1. Domestic support measures for which exemption from the reduction commitments is claimed shall meet the fundamental requirement that they have no, or at most minimal, trade-distorting effects or effects on production. Accordingly, all measures for which exemption is claimed shall conform to the following basic criteria:

(a) the support in question shall be provided through a publicly-funded government programme (including government revenue foregone) not involving transfers from consumers; and,
(b) the support in question shall not have the effect of providing price support to producers;
plus policy-specific criteria and conditions as set out below.
15. The policy-specific criteria are for each of the following measures: general services (paragraph 2); public stockholding (paragraph 3); domestic food aid (paragraph 4); and direct payments to producers (paragraphs 5-13).
16. Paragraph 5 of Annex 2 provides that direct payments to producers are exempt only if they meet the basic criteria in paragraph 1 of Annex 2 and the “specific criteria applying to individual types of direct payment as set out in paragraphs 6 through 13…”. Paragraph 5 further specifies that, to be exempt, any measure that does not constitute a type of direct payment covered by paragraphs 6-13 must conform to the criteria in paragraph 6(b) through (e) as well as the basic criteria listed in paragraph 1.
17. Paragraph 6 of Annex 2 reads:
6. Decoupled income support
(a) Eligibility for such payments shall be determined by clearly-defined criteria such as income, status as a producer or landowner, factor use or production level in a defined and fixed base period.
(b) The amount of such payments in any given year shall not be related to, or based on, the type or volume of production (including livestock units) undertaken by the producer in any year after the base period.

(c) The amount of such payments in any given year shall not be related to, or based on, the prices, domestic or international, applying to any production undertaken in any year after the base period.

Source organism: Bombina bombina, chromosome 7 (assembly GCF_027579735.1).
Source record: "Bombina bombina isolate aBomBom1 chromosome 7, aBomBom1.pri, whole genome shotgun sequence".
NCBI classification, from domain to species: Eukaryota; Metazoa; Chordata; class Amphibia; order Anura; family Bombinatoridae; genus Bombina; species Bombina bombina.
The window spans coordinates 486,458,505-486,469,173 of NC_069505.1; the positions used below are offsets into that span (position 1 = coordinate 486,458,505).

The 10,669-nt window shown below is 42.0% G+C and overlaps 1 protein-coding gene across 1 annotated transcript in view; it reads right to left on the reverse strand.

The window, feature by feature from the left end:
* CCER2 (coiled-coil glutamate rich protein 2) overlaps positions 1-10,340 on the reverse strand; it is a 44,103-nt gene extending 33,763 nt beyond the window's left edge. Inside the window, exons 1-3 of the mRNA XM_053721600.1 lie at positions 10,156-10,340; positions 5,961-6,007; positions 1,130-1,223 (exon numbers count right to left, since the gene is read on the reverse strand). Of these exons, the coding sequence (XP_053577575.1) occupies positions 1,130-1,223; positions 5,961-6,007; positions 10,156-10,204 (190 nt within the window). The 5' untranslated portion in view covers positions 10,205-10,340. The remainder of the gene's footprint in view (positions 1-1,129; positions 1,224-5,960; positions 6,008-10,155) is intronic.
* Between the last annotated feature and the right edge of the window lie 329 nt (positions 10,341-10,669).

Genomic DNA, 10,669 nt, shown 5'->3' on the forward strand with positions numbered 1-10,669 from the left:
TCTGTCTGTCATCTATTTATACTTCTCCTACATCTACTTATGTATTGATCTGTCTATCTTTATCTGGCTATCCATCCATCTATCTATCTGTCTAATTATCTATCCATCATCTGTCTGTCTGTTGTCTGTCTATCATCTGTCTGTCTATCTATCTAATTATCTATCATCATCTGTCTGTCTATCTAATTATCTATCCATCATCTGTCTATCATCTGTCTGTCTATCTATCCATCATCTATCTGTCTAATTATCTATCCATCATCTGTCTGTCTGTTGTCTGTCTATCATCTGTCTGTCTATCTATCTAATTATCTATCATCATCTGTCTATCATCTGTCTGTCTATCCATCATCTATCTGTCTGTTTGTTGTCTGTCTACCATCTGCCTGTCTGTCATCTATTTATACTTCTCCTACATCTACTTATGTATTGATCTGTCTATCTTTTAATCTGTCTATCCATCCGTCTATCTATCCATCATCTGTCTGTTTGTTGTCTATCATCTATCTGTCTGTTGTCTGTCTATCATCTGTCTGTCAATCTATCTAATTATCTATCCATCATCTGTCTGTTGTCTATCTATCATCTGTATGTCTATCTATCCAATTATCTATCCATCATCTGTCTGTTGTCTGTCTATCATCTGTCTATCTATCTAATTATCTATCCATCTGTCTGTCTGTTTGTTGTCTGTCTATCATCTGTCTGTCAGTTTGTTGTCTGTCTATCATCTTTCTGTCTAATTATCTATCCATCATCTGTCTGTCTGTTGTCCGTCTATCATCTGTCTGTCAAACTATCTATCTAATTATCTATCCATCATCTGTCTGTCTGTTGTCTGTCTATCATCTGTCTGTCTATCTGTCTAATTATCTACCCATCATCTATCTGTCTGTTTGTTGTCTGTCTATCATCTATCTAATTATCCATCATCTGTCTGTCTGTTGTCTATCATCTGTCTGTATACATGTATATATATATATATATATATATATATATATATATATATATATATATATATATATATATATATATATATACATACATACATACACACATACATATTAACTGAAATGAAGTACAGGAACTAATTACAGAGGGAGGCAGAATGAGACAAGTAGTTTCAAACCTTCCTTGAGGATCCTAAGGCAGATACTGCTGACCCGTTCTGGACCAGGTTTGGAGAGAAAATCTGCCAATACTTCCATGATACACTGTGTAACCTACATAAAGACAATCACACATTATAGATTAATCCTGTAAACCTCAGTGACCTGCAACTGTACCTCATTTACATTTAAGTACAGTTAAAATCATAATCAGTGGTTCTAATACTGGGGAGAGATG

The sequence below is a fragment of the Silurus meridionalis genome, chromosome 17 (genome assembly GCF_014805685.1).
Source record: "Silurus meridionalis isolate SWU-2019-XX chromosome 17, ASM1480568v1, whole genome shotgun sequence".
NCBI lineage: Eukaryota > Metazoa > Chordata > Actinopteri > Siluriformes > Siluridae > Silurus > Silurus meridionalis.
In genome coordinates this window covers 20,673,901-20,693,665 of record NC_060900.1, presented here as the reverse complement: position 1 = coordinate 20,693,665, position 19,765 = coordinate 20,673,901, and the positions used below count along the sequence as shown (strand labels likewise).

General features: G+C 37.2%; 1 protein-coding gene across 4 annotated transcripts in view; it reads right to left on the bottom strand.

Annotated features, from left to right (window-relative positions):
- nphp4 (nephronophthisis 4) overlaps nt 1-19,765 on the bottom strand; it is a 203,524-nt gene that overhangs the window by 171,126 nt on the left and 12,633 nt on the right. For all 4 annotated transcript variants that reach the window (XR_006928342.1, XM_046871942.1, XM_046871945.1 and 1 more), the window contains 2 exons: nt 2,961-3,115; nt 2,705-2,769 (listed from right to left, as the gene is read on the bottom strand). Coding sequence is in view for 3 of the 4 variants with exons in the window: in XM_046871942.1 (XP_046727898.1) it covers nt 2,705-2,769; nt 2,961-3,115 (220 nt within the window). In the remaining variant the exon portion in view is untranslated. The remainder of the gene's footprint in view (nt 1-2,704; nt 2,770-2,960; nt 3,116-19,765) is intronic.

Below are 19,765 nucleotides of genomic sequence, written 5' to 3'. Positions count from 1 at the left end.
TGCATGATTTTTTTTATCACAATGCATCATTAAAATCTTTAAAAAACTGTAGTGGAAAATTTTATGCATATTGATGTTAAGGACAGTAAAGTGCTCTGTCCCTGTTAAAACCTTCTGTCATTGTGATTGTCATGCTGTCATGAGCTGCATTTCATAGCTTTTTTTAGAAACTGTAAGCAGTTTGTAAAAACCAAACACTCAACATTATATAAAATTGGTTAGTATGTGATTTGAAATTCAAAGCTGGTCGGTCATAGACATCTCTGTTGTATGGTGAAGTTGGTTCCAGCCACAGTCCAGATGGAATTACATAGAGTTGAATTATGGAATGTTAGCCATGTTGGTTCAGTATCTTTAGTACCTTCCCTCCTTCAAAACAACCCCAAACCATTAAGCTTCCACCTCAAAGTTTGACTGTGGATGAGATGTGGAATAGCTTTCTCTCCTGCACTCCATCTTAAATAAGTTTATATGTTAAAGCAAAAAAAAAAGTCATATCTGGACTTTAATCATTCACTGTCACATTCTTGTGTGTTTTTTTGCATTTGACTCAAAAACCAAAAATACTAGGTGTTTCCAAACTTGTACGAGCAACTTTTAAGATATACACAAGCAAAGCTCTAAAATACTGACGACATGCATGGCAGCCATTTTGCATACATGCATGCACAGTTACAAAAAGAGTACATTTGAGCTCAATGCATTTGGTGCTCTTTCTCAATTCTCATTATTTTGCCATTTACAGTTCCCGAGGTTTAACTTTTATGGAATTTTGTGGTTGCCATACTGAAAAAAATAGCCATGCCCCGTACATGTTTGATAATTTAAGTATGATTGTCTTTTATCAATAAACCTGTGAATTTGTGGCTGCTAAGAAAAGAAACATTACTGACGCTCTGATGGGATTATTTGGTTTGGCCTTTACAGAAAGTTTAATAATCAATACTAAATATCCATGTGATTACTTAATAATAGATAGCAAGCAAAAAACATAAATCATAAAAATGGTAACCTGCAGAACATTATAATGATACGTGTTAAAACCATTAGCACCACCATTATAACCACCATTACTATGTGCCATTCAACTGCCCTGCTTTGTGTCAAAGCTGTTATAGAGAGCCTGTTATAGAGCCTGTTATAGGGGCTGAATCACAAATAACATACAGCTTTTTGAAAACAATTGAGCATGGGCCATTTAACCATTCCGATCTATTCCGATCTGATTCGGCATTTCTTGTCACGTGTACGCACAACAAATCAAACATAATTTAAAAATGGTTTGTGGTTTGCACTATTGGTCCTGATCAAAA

(d) The amount of such payments in any given year shall not be related to, or based on, the factors of production employed in any year after the base period.
(e) No production shall be required in order to receive such payments.
18. For direct payments to qualify as decoupled income support, paragraph 6(b) requires that the amount of the payments not be “related to, or based on, the type… of production… undertaken by the producer in any year after the base period.” The ordinary meaning of “production” is “something which is produced by an action, process, etc.; a product”.243 Nothing in the context or in the object and purpose of this subparagraph, of Annex 2, or of the Agriculture Agreement as a whole detracts from this ordinary meaning. Accordingly, under paragraph 6(b), the amount of the payment must not be linked to the kind of product that is produced.
3. PFC payments and direct payments do not conform to Annex 2 of the Agriculture Agreement because the amount of these payments is linked to the type of commodity produced after the base period

19. Based on the evidence and arguments presented in the submissions of the disputing parties at this stage of the proceedings, it is Canada’s assessment that the amount of PFC payments and direct payments are based on the type of commodity produced after the base period. Were the Panel to accept the evidence submitted by Brazil, it would find that PFC payments and direct payments are inconsistent with paragraph 6(b) of Annex 2 of the Agriculture Agreement.

20. Brazil asserts that under US law implementing PFC payments, the amount of such payments “could fluctuate from 100 percent of the PFC payments if [a producer] did not grow any fruits and vegetables, to zero percent in case such prohibited products are grown” or “[to] a reduced and pro-rated decrease based on acreage and/or value of the fruit or vegetable crop grown on PFC contract acres.”244 According to Brazil, US implementing law also provides that “PFC payments are reduced for each acre of wild rice that is produced.” 245 Regarding direct payments, Brazil argues that under US implementing law, current fruit, vegetable, or wild rice production affects the amount of the direct payment in the same manner as such production affects the amount of the PFC payment.